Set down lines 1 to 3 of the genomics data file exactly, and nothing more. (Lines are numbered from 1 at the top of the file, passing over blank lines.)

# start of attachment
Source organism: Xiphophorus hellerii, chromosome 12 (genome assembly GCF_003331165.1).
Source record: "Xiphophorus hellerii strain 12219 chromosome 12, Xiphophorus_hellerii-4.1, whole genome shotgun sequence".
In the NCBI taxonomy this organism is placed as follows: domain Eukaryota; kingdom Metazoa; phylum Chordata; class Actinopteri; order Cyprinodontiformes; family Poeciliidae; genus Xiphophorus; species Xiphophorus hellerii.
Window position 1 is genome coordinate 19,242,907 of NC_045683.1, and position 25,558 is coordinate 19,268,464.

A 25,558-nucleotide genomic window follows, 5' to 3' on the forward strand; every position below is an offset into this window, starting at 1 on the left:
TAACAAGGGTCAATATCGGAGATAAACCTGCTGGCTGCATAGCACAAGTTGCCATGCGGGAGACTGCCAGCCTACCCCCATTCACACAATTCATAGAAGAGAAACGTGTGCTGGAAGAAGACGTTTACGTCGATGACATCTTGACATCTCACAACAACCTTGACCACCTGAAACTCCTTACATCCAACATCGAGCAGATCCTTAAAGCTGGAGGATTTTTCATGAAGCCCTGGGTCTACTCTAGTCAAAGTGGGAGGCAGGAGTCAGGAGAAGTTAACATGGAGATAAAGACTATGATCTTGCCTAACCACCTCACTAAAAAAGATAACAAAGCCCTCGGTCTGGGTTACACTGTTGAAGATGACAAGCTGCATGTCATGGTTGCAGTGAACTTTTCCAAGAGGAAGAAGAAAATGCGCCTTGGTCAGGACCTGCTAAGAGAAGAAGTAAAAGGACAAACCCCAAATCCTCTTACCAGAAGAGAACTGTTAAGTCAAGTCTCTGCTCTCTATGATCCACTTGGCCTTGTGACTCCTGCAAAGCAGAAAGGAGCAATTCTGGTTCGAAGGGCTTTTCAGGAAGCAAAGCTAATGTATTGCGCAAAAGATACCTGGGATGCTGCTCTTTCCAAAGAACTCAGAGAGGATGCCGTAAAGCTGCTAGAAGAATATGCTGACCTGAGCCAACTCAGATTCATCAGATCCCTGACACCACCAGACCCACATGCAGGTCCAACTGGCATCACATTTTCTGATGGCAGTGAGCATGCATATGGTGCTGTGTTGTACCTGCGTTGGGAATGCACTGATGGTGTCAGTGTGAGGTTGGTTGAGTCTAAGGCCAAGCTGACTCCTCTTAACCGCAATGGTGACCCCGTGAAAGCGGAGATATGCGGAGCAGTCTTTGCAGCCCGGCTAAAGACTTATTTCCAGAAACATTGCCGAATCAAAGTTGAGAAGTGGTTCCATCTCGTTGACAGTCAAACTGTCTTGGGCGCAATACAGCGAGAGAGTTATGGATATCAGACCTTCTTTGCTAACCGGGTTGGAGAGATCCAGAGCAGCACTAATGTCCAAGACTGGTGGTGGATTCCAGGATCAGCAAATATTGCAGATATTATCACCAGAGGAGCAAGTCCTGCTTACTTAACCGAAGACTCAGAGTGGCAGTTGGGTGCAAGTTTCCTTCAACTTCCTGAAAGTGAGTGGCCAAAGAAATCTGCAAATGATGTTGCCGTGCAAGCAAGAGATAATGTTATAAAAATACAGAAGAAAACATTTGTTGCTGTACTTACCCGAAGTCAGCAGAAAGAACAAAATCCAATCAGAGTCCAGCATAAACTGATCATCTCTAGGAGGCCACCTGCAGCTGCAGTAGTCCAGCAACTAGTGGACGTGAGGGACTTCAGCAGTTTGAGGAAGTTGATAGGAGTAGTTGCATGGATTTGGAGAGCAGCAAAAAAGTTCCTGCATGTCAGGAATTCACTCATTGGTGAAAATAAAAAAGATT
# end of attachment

Source organism: Xiphophorus hellerii, chromosome 12 (genome assembly GCF_003331165.1).
Source record: "Xiphophorus hellerii strain 12219 chromosome 12, Xiphophorus_hellerii-4.1, whole genome shotgun sequence".
In the NCBI taxonomy this organism is placed as follows: domain Eukaryota; kingdom Metazoa; phylum Chordata; class Actinopteri; order Cyprinodontiformes; family Poeciliidae; genus Xiphophorus; species Xiphophorus hellerii.